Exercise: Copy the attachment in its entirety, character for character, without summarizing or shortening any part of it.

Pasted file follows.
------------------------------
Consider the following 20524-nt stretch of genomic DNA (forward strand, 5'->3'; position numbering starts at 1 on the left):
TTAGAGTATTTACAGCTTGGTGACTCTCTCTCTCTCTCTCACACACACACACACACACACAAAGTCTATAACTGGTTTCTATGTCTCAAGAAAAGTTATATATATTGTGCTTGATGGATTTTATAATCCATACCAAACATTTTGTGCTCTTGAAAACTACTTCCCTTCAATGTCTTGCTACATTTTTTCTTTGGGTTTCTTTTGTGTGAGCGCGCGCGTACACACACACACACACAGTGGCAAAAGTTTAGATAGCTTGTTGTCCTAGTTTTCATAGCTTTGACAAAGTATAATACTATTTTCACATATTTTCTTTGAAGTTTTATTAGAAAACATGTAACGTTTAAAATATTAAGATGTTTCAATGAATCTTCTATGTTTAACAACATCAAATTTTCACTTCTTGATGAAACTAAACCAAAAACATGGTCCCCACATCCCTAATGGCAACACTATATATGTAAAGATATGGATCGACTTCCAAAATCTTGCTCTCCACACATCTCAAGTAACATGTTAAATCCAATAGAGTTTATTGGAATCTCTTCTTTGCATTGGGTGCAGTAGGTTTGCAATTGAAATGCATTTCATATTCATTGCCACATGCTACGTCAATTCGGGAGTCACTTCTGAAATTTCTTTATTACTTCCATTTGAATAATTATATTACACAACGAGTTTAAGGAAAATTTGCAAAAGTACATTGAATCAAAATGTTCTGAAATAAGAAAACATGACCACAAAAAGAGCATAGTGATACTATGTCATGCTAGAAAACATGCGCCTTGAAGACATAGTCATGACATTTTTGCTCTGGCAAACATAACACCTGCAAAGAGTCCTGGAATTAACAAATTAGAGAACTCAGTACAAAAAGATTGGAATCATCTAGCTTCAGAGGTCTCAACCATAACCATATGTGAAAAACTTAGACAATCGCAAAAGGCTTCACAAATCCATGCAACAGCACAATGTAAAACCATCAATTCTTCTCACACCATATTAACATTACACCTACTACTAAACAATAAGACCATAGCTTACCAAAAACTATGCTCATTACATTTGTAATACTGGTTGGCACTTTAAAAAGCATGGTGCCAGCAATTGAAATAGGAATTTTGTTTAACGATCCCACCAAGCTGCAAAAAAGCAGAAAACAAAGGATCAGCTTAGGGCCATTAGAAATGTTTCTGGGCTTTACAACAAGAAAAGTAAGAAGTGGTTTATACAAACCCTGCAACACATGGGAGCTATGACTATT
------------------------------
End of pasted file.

Consider the following 20524-nt stretch of genomic DNA (forward strand, 5'->3'; position numbering starts at 1 on the left):
TTAGAGTATTTACAGCTTGGTGACTCTCTCTCTCTCTCTCACACACACACACACACACACAAAGTCTATAACTGGTTTCTATGTCTCAAGAAAAGTTATATATATTGTGCTTGATGGATTTTATAATCCATACCAAACATTTTGTGCTCTTGAAAACTACTTCCCTTCAATGTCTTGCTACATTTTTTCTTTGGGTTTCTTTTGTGTGAGCGCGCGCGTACACACACACACACACAGTGGCAAAAGTTTAGATAGCTTGTTGTCCTAGTTTTCATAGCTTTGACAAAGTATAATACTATTTTCACATATTTTCTTTGAAGTTTTATTAGAAAACATGTAACGTTTAAAATATTAAGATGTTTCAATGAATCTTCTATGTTTAACAACATCAAATTTTCACTTCTTGATGAAACTAAACCAAAAACATGGTCCCCACATCCCTAATGGCAACACTATATATGTAAAGATATGGATCGACTTCCAAAATCTTGCTCTCCACACATCTCAAGTAACATGTTAAATCCAATAGAGTTTATTGGAATCTCTTCTTTGCATTGGGTGCAGTAGGTTTGCAATTGAAATGCATTTCATATTCATTGCCACATGCTACGTCAATTCGGGAGTCACTTCTGAAATTTCTTTATTACTTCCATTTGAATAATTATATTACACAACGAGTTTAAGGAAAATTTGCAAAAGTACATTGAATCAAAATGTTCTGAAATAAGAAAACATGACCACAAAAAGAGCATAGTGATACTATGTCATGCTAGAAAACATGCGCCTTGAAGACATAGTCATGACATTTTTGCTCTGGCAAACATAACACCTGCAAAGAGTCCTGGAATTAACAAATTAGAGAACTCAGTACAAAAAGATTGGAATCATCTAGCTTCAGAGGTCTCAACCATAACCATATGTGAAAAACTTAGACAATCGCAAAAGGCTTCACAAATCCATGCAACAGCACAATGTAAAACCATCAATTCTTCTCACACCATATTAACATTACACCTACTACTAAACAATAAGACCATAGCTTACCAAAAACTATGCTCATTACATTTGTAATACTGGTTGGCACTTTAAAAAGCATGGTGCCAGCAATTGAAATAGGAATTTTGTTTAACGATCCCACCAAGCTGCAAAAAAGCAGAAAACAAAGGATCAGCTTAGGGCCATTAGAAATGTTTCTGGGCTTTACAACAAGAAAAGTAAGAAGTGGTTTATACAAACCCTGCAACACATGGGAGCTATGACTATT